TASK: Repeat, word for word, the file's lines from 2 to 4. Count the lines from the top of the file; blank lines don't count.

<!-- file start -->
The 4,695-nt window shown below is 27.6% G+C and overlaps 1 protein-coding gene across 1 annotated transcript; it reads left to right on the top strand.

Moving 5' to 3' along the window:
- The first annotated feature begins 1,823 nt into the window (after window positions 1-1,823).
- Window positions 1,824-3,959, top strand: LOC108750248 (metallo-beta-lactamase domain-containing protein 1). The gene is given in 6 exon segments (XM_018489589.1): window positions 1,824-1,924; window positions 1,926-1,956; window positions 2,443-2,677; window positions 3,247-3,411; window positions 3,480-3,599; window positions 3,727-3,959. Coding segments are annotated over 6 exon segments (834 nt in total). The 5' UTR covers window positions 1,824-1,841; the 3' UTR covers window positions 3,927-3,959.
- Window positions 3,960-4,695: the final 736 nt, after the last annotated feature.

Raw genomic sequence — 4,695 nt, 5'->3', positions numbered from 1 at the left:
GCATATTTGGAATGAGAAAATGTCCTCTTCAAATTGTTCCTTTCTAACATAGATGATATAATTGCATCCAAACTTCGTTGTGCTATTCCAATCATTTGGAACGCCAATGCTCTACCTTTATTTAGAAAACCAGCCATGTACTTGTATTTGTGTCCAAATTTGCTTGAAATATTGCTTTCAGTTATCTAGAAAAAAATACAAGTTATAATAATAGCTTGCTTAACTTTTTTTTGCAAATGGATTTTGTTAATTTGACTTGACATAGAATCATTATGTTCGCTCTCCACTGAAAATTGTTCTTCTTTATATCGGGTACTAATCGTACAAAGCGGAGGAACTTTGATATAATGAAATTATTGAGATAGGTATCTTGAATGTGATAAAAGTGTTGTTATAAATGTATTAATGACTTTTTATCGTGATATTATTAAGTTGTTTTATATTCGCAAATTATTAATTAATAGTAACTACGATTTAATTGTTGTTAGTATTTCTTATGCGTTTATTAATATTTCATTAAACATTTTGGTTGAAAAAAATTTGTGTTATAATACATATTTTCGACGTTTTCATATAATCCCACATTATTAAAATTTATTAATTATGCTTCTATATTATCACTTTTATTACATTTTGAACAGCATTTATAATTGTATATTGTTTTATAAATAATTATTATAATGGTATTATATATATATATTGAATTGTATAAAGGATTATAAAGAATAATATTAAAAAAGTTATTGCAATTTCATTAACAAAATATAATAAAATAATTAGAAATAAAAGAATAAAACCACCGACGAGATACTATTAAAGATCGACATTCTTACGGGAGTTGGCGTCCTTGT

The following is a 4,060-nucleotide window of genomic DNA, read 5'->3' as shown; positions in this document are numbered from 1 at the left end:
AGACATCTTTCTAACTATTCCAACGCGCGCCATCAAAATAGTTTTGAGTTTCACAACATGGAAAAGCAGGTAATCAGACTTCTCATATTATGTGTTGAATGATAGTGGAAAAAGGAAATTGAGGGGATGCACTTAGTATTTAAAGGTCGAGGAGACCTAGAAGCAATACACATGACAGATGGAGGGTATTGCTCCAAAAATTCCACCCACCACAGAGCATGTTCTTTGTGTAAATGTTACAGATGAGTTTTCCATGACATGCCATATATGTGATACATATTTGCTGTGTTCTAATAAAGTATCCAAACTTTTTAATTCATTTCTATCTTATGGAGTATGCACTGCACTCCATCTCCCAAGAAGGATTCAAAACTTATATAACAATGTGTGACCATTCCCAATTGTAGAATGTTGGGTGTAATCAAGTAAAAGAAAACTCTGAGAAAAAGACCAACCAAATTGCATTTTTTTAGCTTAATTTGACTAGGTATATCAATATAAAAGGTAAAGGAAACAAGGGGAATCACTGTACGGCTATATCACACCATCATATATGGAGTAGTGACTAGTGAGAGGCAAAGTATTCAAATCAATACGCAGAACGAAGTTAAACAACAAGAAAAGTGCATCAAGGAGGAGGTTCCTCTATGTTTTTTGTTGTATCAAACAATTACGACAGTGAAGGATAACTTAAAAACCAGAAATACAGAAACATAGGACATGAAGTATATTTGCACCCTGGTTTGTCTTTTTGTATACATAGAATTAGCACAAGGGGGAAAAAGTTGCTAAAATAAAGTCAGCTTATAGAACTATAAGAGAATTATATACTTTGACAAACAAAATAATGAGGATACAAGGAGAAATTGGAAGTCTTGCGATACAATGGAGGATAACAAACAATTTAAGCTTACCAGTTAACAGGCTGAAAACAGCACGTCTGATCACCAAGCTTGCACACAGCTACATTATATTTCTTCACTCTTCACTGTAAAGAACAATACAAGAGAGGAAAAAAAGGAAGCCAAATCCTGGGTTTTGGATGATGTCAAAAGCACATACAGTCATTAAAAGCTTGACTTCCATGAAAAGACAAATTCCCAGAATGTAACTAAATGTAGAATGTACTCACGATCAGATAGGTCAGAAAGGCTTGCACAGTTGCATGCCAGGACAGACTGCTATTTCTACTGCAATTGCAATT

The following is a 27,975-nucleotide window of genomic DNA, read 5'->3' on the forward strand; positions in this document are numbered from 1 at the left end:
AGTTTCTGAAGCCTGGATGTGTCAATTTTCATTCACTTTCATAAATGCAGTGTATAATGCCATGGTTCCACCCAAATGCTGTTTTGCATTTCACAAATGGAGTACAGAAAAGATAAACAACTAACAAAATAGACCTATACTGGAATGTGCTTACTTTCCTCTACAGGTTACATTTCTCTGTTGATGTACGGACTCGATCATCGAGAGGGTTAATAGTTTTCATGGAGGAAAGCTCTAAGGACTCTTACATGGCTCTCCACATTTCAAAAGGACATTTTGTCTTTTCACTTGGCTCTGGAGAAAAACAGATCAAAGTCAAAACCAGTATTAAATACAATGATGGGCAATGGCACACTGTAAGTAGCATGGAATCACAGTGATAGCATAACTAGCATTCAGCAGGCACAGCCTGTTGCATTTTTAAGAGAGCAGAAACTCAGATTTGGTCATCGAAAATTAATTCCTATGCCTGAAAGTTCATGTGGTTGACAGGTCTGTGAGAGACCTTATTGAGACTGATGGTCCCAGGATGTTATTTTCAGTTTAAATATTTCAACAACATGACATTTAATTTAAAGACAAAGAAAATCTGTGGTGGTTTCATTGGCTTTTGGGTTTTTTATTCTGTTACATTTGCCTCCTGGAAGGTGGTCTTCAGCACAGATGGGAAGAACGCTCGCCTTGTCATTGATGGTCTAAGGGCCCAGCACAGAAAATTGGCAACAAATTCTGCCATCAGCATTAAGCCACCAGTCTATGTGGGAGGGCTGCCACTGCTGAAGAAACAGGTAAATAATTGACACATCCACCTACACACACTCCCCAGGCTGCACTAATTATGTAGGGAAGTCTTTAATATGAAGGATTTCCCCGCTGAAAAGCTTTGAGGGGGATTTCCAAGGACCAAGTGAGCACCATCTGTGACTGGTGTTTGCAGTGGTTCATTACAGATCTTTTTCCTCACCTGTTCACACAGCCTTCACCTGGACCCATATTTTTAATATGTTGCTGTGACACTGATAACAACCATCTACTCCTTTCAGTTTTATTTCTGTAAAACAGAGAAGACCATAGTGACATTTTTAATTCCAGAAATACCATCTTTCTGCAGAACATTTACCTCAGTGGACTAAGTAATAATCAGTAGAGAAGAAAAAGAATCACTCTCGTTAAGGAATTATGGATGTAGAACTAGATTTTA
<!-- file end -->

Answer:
Moving 5' to 3' along the window:
- The first annotated feature begins 1,823 nt into the window (after window positions 1-1,823).
- Window positions 1,824-3,959, top strand: LOC108750248 (metallo-beta-lactamase domain-containing protein 1). The gene is given in 6 exon segments (XM_018489589.1): window positions 1,824-1,924; window positions 1,926-1,956; window positions 2,443-2,677; window positions 3,247-3,411; window positions 3,480-3,599; window positions 3,727-3,959. Coding segments are annotated over 6 exon segments (834 nt in total). The 5' UTR covers window positions 1,824-1,841; the 3' UTR covers window positions 3,927-3,959.